I saw 9 shows in January... I was supposed to see 10 but when winter hit on the 26th I couldn't face driving and missed one (😞)... But 7 of those shows were in the last two weeks! I'd say it's a real challenge to produce theatre in the second half of January in Edmonton - so much competition!
Anyhow, I saw some good stuff, some silly stuff, some ok things... A lot of hard-working thoughtful artists.
I started the month with the Mayfield's Back to the 80's. We had really enjoyed the first 80's show they did a few years ago and while the music in this one was still very well done (and my favourite era) I didn't think this show had as strong a script. An enjoyable evening, but not much more than that.
Then onto some Shakespeare with Malachite Theatre's Twelfth Night. Shakespeare is always a bit of challenge for me because I am very familiar with most of the plays and this one more so because I have actually played Olivia before (It's funny, because even though that was 25+ years ago, I still remember the feeling of saying those words). I really liked how they created the world on the play inside the church - it felt very homey with the trees amidst the pews. My favourite scenes were with the Duke (Byron Trevor Martin) and Viola (Merran Carr-Wiggin) and the hockey stick duel between Viola and Andrew Aguecheek (Perry Gratton). I did want the show to move along a bit faster, and with a familiar piece like this, I am always in favour of a little judicious trimming of the script... I know, I know... not everyone agrees.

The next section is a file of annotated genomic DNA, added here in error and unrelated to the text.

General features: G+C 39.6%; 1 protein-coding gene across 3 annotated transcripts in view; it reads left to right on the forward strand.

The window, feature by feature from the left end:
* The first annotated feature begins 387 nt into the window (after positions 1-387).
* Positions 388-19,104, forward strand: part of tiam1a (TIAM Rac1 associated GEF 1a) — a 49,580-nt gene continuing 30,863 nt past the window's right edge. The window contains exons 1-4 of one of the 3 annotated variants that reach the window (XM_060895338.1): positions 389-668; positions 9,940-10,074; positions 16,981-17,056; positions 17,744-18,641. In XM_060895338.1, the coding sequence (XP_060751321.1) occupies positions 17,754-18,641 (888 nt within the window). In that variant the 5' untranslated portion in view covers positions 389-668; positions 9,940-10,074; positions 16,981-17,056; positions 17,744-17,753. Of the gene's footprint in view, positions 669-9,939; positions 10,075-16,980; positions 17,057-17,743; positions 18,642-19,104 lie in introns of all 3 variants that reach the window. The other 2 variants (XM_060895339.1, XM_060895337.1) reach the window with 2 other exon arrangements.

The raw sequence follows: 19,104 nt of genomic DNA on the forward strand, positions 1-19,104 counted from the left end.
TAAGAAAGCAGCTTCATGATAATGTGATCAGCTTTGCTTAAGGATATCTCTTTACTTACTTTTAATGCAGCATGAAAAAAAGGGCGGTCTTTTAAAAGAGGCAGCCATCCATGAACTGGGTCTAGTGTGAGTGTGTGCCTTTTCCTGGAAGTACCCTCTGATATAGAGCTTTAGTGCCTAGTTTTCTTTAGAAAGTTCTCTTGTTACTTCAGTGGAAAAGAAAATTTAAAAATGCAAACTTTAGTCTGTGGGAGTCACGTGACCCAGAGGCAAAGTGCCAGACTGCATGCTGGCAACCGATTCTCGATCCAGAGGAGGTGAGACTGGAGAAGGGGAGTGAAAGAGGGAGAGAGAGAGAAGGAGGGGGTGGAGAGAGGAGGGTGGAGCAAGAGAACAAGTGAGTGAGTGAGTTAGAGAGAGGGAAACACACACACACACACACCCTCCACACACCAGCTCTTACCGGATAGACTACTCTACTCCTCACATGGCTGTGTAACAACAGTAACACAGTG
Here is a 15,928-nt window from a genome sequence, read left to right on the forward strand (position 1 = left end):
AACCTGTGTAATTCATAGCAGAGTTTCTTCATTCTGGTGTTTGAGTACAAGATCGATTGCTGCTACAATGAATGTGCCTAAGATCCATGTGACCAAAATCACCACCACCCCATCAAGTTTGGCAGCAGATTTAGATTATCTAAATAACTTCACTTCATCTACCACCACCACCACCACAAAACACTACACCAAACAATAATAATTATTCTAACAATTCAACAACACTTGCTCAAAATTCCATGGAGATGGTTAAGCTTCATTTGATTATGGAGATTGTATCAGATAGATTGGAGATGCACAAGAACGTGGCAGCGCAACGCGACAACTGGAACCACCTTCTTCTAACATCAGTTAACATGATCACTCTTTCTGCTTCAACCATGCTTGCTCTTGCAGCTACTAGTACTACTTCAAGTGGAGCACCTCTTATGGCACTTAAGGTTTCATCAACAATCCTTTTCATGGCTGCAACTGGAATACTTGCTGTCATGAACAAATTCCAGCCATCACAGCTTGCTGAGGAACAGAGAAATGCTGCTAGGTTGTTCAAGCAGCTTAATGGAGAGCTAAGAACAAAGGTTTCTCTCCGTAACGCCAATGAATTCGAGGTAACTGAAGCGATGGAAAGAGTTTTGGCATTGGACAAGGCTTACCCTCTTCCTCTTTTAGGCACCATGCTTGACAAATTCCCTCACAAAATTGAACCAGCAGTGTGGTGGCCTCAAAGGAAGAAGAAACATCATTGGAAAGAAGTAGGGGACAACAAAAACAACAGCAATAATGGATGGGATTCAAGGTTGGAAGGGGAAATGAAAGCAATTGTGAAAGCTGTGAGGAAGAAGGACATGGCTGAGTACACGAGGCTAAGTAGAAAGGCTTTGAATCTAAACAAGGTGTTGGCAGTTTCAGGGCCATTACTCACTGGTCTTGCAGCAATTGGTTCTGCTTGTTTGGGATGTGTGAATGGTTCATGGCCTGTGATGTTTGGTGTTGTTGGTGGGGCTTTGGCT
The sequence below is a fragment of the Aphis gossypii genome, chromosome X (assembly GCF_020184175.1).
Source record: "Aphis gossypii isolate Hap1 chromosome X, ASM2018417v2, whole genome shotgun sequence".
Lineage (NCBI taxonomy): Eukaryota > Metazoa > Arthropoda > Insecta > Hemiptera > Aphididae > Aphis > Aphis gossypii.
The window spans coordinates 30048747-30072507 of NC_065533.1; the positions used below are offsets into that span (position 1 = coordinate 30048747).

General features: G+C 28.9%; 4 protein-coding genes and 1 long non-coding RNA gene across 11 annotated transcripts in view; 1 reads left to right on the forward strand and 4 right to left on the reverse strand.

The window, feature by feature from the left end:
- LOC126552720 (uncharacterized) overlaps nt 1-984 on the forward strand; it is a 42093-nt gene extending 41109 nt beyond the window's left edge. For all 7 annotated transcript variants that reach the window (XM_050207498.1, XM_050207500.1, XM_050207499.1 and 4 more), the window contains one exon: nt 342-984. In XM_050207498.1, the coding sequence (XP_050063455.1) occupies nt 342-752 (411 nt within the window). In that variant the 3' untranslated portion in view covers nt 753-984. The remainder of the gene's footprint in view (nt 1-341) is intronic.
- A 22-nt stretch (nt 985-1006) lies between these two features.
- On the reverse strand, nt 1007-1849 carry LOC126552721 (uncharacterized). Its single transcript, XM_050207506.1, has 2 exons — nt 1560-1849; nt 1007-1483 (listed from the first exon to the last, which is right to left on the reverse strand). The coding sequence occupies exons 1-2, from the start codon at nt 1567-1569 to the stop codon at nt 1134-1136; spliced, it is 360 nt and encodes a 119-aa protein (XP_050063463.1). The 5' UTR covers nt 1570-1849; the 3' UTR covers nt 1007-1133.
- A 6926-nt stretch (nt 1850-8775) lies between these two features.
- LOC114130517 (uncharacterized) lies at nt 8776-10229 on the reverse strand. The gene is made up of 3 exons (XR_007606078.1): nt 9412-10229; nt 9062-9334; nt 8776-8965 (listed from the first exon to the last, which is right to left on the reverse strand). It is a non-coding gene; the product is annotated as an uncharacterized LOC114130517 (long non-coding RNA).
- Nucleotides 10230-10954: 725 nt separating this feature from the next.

Then the marathon began:
- Kill Your Television's Shakespeare's R & J at Theatre Network - Four incredibly gifted young actors told the story of Romeo and Juliet. There are only four of them (and a beautiful red curtain) and they're all men. This was excellently and creatively done. I did wonder if it said more in 1996 than it does today... but maybe that's a good thing because it says something about where we are now?
- Shadow Theatre's Slumberland Motel - My husband said, "I wanted to see more of Julian Arnold onstage, but this wasn't exactly what I had in mind." Not a criticism of the acting, but more a comment on Julian Arnold's lack of clothes for much of the show. A tale of two vacuum salesman and a mysterious woman in a crummy motel room. A but funny and a bit sad. I did think that the play didn't really start until the last 10 minutes of Act One, but once it got going it was charming.
- Cardiac Theatre's Listening Room - A post-apocalyptic world full of young people trying to figure out their purpose and challenge the rules of their world. I had serious flashes of The Maze Runner and Divergent and all those good dystopian young adult fiction works after seeing this and lots of questions about "what happened to the world?"
And then tonight I saw Love & Information - review here.
Next: the very busy February!